What Employers Need to Know About the President Obama Executive Order on Immigration

On November 20, 2014, President Obama outlined his executive order on immigration, and the following day issued two Presidential Memoranda that laid out additional directives for the modernization of the U.S. visa system and integration of millions of undocumented immigrants into American society.

Many of these changes will affect U.S. employers as well as foreign workers and their families. Following is a brief overview of the proposed changes:

Employment authorization for the spouses of H-1B visa holders;

Provide greater flexibility for foreign workers already in the queue for green card status to change jobs or accept promotions without jeopardizing their status;

Make certain benefits available to foreign workers with an approved employment-based immigration petition who are waiting to file for adjustment of status;

Modernization of the alien labor certification program known as PERM by the U.S. Department of Labor, including a review of potential methods and practices that would modernize U.S. worker recruitment requirements based on contemporary industry recruitment best practices;

Make additional degree programs eligible for Optional Practical Training (OPT) and extend the use of OPT for STEM (science, technology, engineering and mathematics) students and graduates;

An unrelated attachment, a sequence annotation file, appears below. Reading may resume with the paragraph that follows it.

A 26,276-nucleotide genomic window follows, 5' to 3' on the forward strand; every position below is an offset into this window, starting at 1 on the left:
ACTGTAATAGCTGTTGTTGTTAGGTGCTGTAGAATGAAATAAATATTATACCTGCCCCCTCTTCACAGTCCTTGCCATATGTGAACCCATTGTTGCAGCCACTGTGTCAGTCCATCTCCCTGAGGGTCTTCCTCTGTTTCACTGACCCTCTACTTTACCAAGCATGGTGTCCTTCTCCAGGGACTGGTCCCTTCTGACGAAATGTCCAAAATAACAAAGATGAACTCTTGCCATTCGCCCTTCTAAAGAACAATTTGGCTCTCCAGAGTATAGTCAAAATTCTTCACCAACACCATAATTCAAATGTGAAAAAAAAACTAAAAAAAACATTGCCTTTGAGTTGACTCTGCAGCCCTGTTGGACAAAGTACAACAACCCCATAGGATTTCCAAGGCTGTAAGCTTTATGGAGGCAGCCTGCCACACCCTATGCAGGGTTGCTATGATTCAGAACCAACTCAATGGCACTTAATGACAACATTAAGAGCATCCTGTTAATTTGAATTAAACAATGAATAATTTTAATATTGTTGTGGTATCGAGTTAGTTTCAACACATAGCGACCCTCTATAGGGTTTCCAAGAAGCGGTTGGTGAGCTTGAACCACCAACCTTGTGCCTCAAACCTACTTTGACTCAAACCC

Development of a new program to permit “parole” status for researchers, inventors and startup founders that have attracted substantial financing from U.S. investors, or who hold promise for creating jobs and stimulating innovation through research or new technology development;

Establishing a new standard by which individuals with exceptional ability or entrepreneurs in business, science or the arts may qualify for an EB-2 national interest waiver;

Clearer guidance on the term “specialized knowledge” as it pertains to the granting of L-1B visas for companies who wish to transfer employees to the US from foreign operations;

Creation of an enforcement group by the Department of Justice, the Department of Labor, the Equal Employment Opportunity Commission and the National Labor Relations Board to develop procedures and policies that encourage workers to cooperate with employment and labor law enforcement authorities without fear of retaliation or deportation during an investigation.

It is estimated that drafting and implementing these measures will take several months.

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